“Nehemiah left us a stellar example to follow by laying out five important principles that are essential to the delegation process: set clear objectives with specific tasks, pick the right person for the right job, be an example yourself, hold others accountable, and be generous in giving genuine pats on the back.” 

“When it comes to personal relationships, we all need someone to whom we are accountable. Someone who will remind us of God’s standards and give a gentle nudge—or shove—when we stray from those standards. Without such a friend, the result is often self-reliance, self-righteousness, self-sufficiency, and self-centeredness, rather than God-centeredness.” 

“The fatigue factor is often at the root of our own failures. We simply give out and become too tired to go on, so we are then tempted to give in and to give up. When fatigue sets in during the rebuilding process, it brings along with it a loss of perspective, and little things often become much bigger than they really are. …Fatigue pulled their focus from their goal and placed it upon the rubbish, which led to frustration.”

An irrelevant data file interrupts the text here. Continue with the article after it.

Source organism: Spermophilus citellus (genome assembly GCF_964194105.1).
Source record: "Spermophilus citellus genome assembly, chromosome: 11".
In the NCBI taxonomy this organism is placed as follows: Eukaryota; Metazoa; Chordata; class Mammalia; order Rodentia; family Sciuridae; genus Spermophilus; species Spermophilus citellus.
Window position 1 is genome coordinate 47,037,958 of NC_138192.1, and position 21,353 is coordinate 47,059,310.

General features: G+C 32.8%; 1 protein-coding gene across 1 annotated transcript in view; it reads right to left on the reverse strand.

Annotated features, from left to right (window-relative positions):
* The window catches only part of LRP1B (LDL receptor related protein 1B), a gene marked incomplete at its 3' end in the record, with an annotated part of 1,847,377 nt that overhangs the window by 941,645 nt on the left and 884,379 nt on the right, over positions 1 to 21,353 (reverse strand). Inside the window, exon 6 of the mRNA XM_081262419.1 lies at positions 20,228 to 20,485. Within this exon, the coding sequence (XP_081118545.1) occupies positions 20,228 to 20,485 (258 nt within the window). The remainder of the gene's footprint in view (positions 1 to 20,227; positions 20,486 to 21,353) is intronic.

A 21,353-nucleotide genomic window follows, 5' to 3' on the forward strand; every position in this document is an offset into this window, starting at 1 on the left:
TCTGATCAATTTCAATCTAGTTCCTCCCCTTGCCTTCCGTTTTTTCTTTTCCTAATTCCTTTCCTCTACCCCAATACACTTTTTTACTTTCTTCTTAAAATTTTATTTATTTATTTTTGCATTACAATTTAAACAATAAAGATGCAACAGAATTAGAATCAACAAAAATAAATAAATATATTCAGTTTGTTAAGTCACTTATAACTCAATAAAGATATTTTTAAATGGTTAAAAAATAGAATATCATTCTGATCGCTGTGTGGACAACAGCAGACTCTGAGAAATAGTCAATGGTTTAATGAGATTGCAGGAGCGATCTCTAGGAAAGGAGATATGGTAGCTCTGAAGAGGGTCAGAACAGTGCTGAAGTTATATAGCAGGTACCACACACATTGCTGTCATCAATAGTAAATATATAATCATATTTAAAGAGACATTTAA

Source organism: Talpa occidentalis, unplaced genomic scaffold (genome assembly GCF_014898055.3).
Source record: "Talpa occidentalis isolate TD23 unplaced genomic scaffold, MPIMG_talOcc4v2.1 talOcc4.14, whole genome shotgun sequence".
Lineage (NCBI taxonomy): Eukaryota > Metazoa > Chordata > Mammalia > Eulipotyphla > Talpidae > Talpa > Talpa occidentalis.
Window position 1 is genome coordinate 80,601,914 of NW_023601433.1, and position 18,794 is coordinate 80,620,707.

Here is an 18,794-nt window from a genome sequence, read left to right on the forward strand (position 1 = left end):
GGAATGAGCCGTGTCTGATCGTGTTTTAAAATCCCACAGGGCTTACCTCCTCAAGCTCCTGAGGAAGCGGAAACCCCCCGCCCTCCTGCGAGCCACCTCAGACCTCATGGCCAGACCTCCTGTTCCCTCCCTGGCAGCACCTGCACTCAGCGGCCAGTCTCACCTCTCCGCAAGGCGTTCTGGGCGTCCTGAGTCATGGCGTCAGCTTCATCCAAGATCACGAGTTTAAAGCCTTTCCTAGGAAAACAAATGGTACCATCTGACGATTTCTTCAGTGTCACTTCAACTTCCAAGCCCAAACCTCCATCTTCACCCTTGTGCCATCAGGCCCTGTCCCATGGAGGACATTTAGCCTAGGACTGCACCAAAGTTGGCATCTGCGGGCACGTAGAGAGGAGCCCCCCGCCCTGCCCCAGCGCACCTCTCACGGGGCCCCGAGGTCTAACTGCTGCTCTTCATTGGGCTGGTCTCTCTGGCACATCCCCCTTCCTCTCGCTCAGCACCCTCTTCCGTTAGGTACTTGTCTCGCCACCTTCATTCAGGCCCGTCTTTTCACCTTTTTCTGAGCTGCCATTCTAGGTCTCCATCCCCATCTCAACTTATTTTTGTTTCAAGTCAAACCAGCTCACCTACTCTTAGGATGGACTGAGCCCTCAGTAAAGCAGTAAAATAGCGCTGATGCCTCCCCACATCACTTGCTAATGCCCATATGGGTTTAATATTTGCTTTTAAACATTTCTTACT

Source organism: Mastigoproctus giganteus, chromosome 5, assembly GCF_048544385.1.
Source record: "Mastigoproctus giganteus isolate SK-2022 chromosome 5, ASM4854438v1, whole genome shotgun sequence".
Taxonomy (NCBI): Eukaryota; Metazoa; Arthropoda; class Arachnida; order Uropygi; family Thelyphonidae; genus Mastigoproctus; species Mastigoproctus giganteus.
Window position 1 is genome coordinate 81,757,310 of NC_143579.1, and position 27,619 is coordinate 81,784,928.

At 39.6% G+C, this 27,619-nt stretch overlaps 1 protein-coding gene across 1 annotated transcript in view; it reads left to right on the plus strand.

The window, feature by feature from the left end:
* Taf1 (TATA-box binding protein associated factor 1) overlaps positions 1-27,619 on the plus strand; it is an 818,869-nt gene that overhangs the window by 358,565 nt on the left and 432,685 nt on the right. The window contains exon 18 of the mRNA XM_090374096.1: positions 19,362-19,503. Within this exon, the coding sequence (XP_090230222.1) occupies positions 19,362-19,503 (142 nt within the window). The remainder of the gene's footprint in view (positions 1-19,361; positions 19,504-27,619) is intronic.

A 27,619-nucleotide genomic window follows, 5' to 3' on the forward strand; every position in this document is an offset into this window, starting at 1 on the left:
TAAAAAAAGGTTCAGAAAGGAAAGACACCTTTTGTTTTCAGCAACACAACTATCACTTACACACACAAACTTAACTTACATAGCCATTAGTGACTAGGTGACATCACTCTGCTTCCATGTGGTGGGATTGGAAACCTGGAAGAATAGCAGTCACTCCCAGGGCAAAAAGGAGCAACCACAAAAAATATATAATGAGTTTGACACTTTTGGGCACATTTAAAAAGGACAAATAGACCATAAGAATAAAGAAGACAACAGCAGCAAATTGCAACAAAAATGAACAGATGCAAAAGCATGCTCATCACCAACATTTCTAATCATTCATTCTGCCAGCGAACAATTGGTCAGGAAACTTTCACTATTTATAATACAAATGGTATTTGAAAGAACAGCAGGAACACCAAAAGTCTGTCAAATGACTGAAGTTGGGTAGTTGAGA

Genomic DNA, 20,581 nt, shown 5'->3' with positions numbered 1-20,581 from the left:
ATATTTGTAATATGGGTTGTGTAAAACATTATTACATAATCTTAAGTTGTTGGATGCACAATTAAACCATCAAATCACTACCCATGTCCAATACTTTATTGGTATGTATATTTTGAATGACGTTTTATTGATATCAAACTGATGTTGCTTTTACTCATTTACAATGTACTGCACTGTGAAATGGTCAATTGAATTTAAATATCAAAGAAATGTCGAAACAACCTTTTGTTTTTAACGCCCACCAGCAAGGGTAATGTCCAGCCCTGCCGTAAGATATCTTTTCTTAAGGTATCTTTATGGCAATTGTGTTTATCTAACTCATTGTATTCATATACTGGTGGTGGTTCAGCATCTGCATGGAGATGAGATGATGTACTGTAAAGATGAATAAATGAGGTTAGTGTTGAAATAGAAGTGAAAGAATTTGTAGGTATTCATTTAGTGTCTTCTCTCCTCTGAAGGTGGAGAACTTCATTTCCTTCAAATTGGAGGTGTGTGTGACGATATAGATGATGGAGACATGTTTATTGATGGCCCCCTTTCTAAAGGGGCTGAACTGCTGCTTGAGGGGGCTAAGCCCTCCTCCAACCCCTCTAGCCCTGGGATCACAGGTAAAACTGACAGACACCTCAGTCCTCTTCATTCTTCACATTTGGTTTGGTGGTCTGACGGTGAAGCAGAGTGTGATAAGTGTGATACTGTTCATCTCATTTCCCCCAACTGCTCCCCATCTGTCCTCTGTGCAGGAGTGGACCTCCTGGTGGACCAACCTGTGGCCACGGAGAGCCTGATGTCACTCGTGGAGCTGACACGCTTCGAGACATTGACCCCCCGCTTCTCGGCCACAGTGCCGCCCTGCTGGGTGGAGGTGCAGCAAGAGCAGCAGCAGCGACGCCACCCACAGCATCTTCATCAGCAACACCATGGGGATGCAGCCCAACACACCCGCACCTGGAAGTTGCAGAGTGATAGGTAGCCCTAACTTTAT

“People have a way of rallying around a cause if they are convinced that God is in the midst of it. Which voice do the troops hear from your mouth? Is it the voice of Sanballat and ‘We won’t’? Is it the voice of Judah and ‘We can’t’? Or is it the voice of Nehemiah and ‘God will!’?” 

“At last, the goal was in sight. The finish line. ‘Mission Accomplished’ just ahead. But be warned: this is the most dangerous point in any rebuilding process. This is when the enemy comes along with one final attempt to divert us from our goal. …It is not so much how long our personal race may be, nor even how difficult the obstacles we face along the way, but it is how we finish that matters most.” 

Christian Citizenship = Stewardship

“For the Christian, citizenship is about stewardship. That’s especially true in a country where our most important governing document begins with ‘We the People.’ That means we have a lot of responsibility. …  

“God has ordained a government as one way that He shows grace to all people. Government should recognize the God-given duty of human beings and respect the roles and responsibilities of family and church. Government is to keep the peace through the rule of law and to use force to punish those who break it. The role of government is to maintain justice and peace in society so other institutions, especially the family in the church, can do what they are designed to do. …